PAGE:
Saturday, December 19, 2009

Vive le Catalan

It's the first Saturday of Christmas break, 9 am here, and a fluffy snow falls. Small groups of skiers and snowboarders drift past on their way to the pistes. One trail comes straight down to the back of our apartment building and then slopes right to avoid colliding with it, and ending at a restaurant just to the right of the supermarket/our apartment building. When I walk down the stairwell, I can see the skilift out the window.
Today, apparently, hopefully, the first wave of Christmas tourists will arrive. The next two weeks will be pretty non-stop but I don't go downstairs to start my day at the store until 11h30, so I thought I'd take advantage of this moment to check-in; there probably won't be another moment like this for a little while.
So, so much to learn, see and do here, but here's a brief mishmash of what I've learned so far about this Catalan culture and Pyrenees life I've parachuted into...
Where I'm living was a part of Spain until 1659 when a royal marriage between prince whoever of France and princess whoever of Aragon (who said history was in the details?? sorry the precise factoids escape me) shifted the border and we became part of France. Regardless, this is Catalan, folks, and we've got the red and yellow striped flag, the funny accent, the cerdagne dance, and most important, the sausage, to prove it!
Catalan has existed a long time. ("long time"--a historical measure) The first written documentation of the existence of the Catalan people goes back to Clovis, who was ancient (466-511 A.D., thank you Google)
It's a region with a sense of mystery to me--the Cathars, the Black Madonna of Montserrat. And according to my colleague Claude (you will hear much more about him later, as he is a jewel), there are unexplained Celtic symbols found in the region and a history of magic. Much to explore.
Meanwhile, the forests apparently hide bears and wolves. Claude showed me photos of bear prints taken near his home. I'm currently reading a guide book of the local herbs and wildflowers of the region that I found in our little library. Apparently, the geographic isolation has favored the development of many species of flora and fauna unique to the region. I look forward to sun-soaked summer days of hiking.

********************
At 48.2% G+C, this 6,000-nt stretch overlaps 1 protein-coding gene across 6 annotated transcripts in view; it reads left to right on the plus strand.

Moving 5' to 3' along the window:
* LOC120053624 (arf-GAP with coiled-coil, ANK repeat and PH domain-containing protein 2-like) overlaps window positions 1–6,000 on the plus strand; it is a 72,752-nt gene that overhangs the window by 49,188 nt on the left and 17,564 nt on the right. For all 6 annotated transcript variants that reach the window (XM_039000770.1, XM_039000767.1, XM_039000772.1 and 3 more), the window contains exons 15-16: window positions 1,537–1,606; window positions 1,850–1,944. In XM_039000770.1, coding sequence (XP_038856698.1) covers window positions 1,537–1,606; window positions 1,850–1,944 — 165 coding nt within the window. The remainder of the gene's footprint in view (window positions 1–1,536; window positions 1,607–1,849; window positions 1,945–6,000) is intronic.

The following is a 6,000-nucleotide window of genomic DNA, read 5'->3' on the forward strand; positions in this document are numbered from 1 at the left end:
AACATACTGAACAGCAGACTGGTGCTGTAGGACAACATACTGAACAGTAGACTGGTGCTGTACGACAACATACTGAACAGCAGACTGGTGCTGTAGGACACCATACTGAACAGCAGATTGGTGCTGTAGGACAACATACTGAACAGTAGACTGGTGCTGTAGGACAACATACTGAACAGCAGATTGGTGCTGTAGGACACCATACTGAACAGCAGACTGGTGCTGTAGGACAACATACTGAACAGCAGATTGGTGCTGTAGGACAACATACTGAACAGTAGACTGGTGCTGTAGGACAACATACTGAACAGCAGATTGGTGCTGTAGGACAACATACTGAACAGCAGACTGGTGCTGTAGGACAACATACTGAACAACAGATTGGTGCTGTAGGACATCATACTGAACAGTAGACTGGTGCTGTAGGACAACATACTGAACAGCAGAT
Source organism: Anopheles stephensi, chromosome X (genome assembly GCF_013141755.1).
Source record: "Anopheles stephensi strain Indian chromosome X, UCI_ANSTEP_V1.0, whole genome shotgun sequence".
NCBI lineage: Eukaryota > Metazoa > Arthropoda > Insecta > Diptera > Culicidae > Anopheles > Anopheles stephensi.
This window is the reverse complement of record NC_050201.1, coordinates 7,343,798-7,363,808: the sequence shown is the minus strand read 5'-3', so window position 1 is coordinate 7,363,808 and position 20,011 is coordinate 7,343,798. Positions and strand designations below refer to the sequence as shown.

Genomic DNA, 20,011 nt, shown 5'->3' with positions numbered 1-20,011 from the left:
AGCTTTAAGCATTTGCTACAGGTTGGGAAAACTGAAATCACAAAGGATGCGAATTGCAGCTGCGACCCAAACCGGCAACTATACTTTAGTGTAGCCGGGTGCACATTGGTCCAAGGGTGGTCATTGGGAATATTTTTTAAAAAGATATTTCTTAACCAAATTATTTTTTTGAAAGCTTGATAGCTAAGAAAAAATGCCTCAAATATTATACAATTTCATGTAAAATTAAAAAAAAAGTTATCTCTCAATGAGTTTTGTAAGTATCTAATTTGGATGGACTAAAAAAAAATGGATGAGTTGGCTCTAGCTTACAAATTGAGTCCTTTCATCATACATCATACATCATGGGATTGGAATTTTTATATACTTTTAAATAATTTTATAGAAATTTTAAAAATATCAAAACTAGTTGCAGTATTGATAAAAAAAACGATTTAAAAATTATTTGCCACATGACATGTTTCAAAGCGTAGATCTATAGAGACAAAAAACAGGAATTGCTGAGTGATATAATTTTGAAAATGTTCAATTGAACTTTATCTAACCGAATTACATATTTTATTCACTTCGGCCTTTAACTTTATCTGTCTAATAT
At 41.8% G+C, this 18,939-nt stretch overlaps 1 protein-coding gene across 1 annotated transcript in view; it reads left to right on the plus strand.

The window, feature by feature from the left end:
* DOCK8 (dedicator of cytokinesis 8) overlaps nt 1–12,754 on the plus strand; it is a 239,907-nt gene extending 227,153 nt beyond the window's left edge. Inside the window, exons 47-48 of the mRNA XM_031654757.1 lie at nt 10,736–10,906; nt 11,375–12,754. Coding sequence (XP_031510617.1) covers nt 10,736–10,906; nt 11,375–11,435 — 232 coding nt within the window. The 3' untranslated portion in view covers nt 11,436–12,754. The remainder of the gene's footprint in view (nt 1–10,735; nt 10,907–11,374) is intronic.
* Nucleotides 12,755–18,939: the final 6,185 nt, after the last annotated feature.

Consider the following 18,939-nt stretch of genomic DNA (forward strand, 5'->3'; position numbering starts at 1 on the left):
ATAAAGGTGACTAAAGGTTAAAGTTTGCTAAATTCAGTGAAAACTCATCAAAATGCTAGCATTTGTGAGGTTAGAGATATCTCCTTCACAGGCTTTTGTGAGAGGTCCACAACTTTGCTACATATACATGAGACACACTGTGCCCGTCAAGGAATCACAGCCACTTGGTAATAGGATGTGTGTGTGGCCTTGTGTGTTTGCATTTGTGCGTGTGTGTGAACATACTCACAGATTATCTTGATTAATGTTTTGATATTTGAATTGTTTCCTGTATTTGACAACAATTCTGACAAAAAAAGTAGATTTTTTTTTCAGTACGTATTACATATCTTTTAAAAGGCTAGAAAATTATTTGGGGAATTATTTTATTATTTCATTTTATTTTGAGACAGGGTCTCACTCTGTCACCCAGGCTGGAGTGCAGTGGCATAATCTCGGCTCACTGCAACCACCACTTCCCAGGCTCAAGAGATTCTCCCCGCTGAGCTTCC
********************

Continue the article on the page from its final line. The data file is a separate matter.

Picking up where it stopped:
The larger region as a whole, Languedoc-Rouissillon, also creates 50 percent of France's wine. And our little superette stocks many local wines from vinyards in the region.
Many, many different trails of discovery in the time the meantime, au travail (to work!)

Thursday, December 10, 2009

Time Warp

Ca y est!! I'm here and 11 days later, I am experiencing my first hour of internet at my new home. So I just took a peek here and want to say thank you to all for your good wishes and responses posted on the blog.
It's been a joyous, hectic, exhausting arrival.
As I type, Guillaume and I are camped out in our new apartment, surrounded by little piles as we unpack five years of our history together, suitcases from the U.S., and boxes that have laid sleeping in Paris and Normandy. We are listening to the news on the radio, and the wind, which is ramping up after two or three gorgeous days here. Gorgeous days are bad news during ski season. So, the prediction that we will receive the front that has swept through the U.S. is welcome.
Too tired and too long to give all the thousand details, surprises and discoveries of these first days, at least right now, but here is a little portrait of our adopted village...
Today, Guillaume and I had the opportunity to walk around a bit. La bibliotheque (the library) was open, so we stepped in. The library is probably about 10 x 15 and presided over by a madame who is a reservoir of information and best guesses, a true character. "Applying" for a library card consisted of letting her know that we were new in town and were year-rounders, and filling out a form that consists of name and address, no ID, no proof of address. She then gave us the petit tour of the library, her opinon on Barcelona (fabuleux), the region (magnifique), the village (if you don't mind the cold and making less money than in Paris, there's no reason to live anywhere else) and personal relationships in a small town (soyez prudent! be careful who you befriend, take your time) and other helpful hints. We chose three books on the region and she "checked out" the books--meaning she wrote down the titles in a little spiral notebook. As we turned to go, as an afterthought, Guillaume asked when the books were due. Her response, "Ah, we could say two or three weeks. And if I run into you and you have a problem because of your work , then you can let me know and I can open up for 10 minutes at other times... (The library is only open 8 hours total throughout the week)......